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Harry Potter and the Many Mysterious Translations

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The “8th” instalment of the series, Harry Potter and the Cursed Child – Parts One & Two (Special Rehearsal Edition Script), the Official Script Book of the Original West End Production, was released on 31 July 2016 in the UK, Harry Potter’s birthday. The first batch of tickets have now sold out for the Production in London’s West End. Fans all over the world are awaiting the release of the book in the official language of their countries, as translators only receive a copy of the text once the English version has been published and is on sale in the UK.

The first book in the Harry Potter series was released in the UK on 26 June 1997 – yes, we too are surprised at how long ago that actually was – and the franchise has since been one of the most successful of all time. Continuously breaking records such as most sold in countries all over the world, it is safe to say the 7 first books of the franchise are international bestsellers. Not only are the books famous worldwide, but so are the eight films, the related works by J.K. Rowling, the studios in London (a must see!), the theme park in Florida, the merchandise and much, much more!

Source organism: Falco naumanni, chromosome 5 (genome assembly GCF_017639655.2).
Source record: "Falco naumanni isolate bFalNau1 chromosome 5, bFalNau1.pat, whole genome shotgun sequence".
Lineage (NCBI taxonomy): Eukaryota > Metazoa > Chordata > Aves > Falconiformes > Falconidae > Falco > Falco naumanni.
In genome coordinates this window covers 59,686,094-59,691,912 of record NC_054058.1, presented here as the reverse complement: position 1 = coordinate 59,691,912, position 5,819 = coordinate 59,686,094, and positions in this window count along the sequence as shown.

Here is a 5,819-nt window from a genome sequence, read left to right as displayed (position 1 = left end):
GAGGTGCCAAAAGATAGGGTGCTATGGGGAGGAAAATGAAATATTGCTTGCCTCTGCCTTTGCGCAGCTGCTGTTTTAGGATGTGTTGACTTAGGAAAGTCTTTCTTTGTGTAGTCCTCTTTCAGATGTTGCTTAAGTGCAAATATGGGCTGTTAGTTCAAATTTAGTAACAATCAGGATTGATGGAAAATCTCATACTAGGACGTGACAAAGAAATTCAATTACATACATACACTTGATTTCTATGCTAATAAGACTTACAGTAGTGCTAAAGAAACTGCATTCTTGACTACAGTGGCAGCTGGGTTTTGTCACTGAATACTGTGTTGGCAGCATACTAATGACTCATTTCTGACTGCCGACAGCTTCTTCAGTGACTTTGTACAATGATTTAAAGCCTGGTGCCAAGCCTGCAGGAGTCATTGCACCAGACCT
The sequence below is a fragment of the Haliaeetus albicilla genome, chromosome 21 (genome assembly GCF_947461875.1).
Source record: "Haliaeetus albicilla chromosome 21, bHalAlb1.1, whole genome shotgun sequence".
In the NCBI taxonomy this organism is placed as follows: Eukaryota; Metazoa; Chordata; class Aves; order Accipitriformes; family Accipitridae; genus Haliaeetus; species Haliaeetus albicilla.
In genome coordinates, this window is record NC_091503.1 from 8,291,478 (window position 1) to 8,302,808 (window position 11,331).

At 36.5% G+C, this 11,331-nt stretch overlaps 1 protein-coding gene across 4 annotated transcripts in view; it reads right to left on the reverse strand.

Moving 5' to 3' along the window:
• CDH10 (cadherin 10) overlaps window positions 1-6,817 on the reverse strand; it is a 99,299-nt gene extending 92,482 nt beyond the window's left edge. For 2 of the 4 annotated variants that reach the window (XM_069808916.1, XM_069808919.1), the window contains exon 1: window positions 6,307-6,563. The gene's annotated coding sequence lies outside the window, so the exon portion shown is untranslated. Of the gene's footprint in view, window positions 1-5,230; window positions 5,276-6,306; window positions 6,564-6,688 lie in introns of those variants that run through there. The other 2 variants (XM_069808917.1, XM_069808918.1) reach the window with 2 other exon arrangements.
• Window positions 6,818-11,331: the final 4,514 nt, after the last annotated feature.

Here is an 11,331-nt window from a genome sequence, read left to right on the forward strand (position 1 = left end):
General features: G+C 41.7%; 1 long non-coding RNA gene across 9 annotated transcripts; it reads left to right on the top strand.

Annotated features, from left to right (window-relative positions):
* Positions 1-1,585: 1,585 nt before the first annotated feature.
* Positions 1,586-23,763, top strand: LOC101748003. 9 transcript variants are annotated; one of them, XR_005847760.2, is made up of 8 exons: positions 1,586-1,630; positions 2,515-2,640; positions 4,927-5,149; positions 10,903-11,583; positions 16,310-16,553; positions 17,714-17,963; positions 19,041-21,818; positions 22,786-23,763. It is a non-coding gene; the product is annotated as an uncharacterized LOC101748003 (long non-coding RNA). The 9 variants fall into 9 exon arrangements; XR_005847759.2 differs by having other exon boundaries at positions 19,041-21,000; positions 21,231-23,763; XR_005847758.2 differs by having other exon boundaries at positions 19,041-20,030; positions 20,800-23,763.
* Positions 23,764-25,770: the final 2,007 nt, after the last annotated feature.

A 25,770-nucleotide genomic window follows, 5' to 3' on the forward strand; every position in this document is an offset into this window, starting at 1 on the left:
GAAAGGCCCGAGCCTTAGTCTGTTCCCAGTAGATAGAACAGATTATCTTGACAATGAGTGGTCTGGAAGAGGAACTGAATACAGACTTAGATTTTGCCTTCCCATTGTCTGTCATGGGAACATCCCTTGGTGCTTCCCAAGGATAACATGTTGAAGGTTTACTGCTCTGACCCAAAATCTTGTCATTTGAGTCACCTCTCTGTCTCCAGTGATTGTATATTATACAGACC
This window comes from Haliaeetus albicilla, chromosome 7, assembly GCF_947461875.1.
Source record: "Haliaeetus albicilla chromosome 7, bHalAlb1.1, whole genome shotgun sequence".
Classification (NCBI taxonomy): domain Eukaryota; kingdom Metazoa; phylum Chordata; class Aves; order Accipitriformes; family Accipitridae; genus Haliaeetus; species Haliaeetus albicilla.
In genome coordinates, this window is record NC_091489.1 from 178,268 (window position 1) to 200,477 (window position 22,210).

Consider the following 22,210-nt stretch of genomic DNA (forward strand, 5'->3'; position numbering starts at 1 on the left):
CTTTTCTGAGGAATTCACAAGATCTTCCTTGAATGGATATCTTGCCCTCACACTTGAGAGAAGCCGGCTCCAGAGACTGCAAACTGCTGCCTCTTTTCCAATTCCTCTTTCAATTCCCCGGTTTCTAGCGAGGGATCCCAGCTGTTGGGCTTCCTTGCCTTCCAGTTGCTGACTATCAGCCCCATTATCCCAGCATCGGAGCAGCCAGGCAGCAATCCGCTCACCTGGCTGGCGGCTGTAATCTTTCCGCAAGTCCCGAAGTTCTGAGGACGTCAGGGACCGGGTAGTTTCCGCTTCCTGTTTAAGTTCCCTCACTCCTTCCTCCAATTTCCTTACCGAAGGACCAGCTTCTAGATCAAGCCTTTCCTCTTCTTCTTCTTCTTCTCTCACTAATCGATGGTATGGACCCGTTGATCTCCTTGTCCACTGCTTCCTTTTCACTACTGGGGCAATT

Such a huge fan base is of course due to the sheer brilliance of the storytelling achieved by J.K. Rowling. As a translation agency however, without detracting from the incredible accomplishments of Rowling, we automatically think of the massive role played by translators in the success of the franchise; without the translated versions of the books and films (available in over 60 languages) a lot of the fans would not have been able to access the wonderful Wizarding World.

In the British English version alone there are many peculiarities, interesting places and creatures, and new words; the foreign language versions don’t disappoint, as well as highly accurate translations, they adapt the curious made-up names to the target language. Some of our favourite examples of these are:

  • In Italian, Minerva McGonagall becomes Minerva McGranitt, Albus Dumbledore (from the English bumblebee) becomes Albus Silente and Neville Longbottom becomes Neville Paciock, while the word for squib (a wizard by blood but with no magic powers) is simply magonò (meaning wizard-no), and the translation of Hufflepuff (one of the four houses at Harry’s school) is Tassorosso (meaning Redbadger).
  • The French and the Brazilian Portuguese versions for Hufflepuff are perhaps closer to the English word than the connotations of the words themselves; French opted for Poufsouffle, whereas the Brazilian Portuguese opted for Lufa-Lufa.

Clearly the translators who worked on the series have been extremely creative, finding ways to keep the magic of the books alive even in translation, each with their own approach to the process. The Italian versions were translated by two different people, one translator carried out the adaptation of the first 3 books, whilst another worked on the last 4 books; however, the discrepancies between the names of some objects and people of the Wizarding World did not go unnoticed by Italian fans, showing again the central role of consistency in translation quality.

Translation and magic aren’t all that different you know!